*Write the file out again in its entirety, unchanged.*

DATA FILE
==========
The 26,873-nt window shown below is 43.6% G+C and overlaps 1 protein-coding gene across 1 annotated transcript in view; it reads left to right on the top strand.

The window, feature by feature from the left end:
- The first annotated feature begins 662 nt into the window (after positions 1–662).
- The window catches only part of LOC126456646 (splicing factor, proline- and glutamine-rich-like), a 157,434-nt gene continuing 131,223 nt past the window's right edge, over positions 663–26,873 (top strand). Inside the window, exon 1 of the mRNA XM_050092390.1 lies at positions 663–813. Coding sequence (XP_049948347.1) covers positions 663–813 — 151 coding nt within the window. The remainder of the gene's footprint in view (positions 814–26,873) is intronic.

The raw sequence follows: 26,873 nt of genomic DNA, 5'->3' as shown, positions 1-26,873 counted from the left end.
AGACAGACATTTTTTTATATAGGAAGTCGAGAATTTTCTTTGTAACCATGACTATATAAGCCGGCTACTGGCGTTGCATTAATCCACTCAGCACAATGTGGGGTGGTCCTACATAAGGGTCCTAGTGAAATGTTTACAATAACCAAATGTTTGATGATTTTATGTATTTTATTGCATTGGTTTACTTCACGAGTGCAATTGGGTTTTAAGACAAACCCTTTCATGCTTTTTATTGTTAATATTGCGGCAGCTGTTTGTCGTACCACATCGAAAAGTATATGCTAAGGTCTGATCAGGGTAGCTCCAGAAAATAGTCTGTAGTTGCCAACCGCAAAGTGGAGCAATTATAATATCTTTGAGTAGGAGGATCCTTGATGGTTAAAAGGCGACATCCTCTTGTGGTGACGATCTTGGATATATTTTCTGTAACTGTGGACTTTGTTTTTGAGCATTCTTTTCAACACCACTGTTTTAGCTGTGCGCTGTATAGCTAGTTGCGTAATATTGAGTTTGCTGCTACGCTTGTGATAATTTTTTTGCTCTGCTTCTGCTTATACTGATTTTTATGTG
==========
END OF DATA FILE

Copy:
The 26,873-nt window shown below is 43.6% G+C and overlaps 1 protein-coding gene across 1 annotated transcript in view; it reads left to right on the top strand.

The window, feature by feature from the left end:
- The first annotated feature begins 662 nt into the window (after positions 1–662).
- The window catches only part of LOC126456646 (splicing factor, proline- and glutamine-rich-like), a 157,434-nt gene continuing 131,223 nt past the window's right edge, over positions 663–26,873 (top strand). Inside the window, exon 1 of the mRNA XM_050092390.1 lies at positions 663–813. Coding sequence (XP_049948347.1) covers positions 663–813 — 151 coding nt within the window. The remainder of the gene's footprint in view (positions 814–26,873) is intronic.

The raw sequence follows: 26,873 nt of genomic DNA, 5'->3' as shown, positions 1-26,873 counted from the left end.
AGACAGACATTTTTTTATATAGGAAGTCGAGAATTTTCTTTGTAACCATGACTATATAAGCCGGCTACTGGCGTTGCATTAATCCACTCAGCACAATGTGGGGTGGTCCTACATAAGGGTCCTAGTGAAATGTTTACAATAACCAAATGTTTGATGATTTTATGTATTTTATTGCATTGGTTTACTTCACGAGTGCAATTGGGTTTTAAGACAAACCCTTTCATGCTTTTTATTGTTAATATTGCGGCAGCTGTTTGTCGTACCACATCGAAAAGTATATGCTAAGGTCTGATCAGGGTAGCTCCAGAAAATAGTCTGTAGTTGCCAACCGCAAAGTGGAGCAATTATAATATCTTTGAGTAGGAGGATCCTTGATGGTTAAAAGGCGACATCCTCTTGTGGTGACGATCTTGGATATATTTTCTGTAACTGTGGACTTTGTTTTTGAGCATTCTTTTCAACACCACTGTTTTAGCTGTGCGCTGTATAGCTAGTTGCGTAATATTGAGTTTGCTGCTACGCTTGTGATAATTTTTTTGCTCTGCTTCTGCTTATACTGATTTTTATGTG